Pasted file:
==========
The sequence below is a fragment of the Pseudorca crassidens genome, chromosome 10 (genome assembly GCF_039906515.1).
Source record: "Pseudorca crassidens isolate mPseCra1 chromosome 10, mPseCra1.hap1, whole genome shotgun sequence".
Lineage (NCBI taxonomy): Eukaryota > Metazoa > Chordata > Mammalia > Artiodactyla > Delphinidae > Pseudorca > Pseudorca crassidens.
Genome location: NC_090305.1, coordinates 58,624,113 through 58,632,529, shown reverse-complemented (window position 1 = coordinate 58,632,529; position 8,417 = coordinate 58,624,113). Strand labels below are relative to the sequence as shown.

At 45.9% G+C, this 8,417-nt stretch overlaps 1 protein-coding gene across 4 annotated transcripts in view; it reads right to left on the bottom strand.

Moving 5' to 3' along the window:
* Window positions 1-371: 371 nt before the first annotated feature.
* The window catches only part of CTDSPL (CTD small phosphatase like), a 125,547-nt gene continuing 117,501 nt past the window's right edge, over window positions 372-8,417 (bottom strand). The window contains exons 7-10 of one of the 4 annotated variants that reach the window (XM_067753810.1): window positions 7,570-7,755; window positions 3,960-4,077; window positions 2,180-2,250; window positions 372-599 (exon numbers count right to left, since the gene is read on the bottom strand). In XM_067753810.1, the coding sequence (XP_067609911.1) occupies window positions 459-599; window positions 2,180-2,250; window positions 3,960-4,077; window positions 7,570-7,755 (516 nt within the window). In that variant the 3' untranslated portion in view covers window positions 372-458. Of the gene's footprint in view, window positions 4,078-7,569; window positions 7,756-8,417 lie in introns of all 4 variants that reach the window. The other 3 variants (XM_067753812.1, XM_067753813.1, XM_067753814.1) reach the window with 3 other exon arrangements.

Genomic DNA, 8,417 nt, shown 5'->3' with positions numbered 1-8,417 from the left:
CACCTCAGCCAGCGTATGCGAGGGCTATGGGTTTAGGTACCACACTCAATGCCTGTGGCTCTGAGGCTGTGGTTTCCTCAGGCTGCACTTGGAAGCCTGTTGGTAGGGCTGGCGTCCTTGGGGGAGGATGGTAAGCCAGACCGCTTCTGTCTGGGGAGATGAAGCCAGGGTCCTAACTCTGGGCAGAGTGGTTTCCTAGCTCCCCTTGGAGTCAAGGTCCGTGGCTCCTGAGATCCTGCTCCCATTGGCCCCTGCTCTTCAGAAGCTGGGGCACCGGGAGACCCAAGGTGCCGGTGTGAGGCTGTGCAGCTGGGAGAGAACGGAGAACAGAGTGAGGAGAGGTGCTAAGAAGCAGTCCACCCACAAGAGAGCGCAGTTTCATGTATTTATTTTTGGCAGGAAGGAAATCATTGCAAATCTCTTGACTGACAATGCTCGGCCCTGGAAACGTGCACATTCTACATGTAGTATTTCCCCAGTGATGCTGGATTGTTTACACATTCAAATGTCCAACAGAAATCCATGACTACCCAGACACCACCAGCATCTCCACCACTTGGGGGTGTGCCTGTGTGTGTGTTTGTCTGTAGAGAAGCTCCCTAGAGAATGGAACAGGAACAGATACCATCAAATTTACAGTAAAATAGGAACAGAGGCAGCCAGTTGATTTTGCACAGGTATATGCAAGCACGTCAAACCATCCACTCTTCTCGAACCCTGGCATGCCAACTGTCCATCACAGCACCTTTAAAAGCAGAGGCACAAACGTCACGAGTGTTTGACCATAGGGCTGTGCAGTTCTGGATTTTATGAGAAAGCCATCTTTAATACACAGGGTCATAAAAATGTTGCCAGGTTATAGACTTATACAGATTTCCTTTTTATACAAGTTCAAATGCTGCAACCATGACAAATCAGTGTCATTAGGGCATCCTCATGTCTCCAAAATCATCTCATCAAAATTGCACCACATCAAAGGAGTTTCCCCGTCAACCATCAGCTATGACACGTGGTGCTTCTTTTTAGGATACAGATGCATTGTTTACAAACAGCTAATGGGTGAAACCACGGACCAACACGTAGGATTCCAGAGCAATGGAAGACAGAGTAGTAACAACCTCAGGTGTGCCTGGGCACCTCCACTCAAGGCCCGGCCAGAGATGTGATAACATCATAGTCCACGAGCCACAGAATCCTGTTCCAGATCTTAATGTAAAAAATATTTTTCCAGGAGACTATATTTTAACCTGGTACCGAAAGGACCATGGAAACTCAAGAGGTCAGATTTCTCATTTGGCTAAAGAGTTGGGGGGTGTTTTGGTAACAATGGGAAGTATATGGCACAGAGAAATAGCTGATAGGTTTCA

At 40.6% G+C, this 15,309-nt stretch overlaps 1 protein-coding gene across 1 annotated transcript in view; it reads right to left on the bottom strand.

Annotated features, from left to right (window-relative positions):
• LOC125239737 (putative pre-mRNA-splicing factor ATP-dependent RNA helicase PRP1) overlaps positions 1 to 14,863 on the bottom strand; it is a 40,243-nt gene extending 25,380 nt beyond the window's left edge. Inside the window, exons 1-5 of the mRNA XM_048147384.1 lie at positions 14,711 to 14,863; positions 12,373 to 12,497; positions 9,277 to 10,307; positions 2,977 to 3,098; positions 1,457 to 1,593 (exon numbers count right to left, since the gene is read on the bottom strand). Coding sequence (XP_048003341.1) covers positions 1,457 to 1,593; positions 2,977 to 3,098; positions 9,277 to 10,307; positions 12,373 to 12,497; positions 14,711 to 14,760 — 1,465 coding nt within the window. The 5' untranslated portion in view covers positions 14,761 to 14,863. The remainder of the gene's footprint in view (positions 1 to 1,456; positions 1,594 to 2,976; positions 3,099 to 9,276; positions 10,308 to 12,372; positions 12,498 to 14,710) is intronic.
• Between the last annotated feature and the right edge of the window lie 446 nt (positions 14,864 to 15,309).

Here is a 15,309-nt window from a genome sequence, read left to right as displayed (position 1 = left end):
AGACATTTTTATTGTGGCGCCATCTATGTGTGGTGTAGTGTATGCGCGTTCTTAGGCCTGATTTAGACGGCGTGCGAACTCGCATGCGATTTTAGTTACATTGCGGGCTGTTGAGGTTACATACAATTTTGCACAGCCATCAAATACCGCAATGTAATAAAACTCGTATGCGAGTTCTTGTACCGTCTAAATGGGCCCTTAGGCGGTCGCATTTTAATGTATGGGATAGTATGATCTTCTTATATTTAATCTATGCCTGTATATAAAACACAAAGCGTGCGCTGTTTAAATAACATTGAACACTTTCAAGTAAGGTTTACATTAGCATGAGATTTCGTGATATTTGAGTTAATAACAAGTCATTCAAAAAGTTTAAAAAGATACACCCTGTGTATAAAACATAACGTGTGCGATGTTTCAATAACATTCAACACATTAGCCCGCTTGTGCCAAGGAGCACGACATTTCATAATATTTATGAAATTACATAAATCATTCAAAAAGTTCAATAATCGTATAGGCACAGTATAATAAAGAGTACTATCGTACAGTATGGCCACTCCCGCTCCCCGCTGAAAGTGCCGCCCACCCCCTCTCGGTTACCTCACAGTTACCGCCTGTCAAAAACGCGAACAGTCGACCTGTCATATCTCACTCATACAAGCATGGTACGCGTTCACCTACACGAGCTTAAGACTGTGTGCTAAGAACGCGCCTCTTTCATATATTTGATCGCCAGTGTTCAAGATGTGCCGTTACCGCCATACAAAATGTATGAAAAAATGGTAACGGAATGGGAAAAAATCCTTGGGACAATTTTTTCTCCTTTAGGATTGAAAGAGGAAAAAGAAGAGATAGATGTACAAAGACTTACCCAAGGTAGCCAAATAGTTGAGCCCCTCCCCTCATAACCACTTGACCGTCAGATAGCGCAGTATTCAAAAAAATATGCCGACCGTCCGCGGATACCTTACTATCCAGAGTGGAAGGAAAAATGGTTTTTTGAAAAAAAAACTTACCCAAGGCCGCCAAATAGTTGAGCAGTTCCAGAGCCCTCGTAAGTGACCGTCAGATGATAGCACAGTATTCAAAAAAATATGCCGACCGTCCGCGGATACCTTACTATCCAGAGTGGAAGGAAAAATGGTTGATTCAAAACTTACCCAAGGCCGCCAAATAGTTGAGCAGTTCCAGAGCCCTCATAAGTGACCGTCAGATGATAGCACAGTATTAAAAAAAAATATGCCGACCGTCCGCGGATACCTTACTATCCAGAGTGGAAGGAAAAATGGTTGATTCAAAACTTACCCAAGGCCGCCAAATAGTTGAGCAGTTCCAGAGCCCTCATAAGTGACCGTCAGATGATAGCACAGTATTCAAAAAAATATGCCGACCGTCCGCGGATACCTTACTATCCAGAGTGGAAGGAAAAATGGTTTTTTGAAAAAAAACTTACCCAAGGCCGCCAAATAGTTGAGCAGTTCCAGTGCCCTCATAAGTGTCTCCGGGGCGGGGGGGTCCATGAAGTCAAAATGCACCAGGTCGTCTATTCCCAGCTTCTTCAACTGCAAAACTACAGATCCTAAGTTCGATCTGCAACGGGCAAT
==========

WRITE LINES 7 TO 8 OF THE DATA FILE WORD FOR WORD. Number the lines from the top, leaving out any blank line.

* Window positions 1-371: 371 nt before the first annotated feature.
* The window catches only part of CTDSPL (CTD small phosphatase like), a 125,547-nt gene continuing 117,501 nt past the window's right edge, over window positions 372-8,417 (bottom strand). The window contains exons 7-10 of one of the 4 annotated variants that reach the window (XM_067753810.1): window positions 7,570-7,755; window positions 3,960-4,077; window positions 2,180-2,250; window positions 372-599 (exon numbers count right to left, since the gene is read on the bottom strand). In XM_067753810.1, the coding sequence (XP_067609911.1) occupies window positions 459-599; window positions 2,180-2,250; window positions 3,960-4,077; window positions 7,570-7,755 (516 nt within the window). In that variant the 3' untranslated portion in view covers window positions 372-458. Of the gene's footprint in view, window positions 4,078-7,569; window positions 7,756-8,417 lie in introns of all 4 variants that reach the window. The other 3 variants (XM_067753812.1, XM_067753813.1, XM_067753814.1) reach the window with 3 other exon arrangements.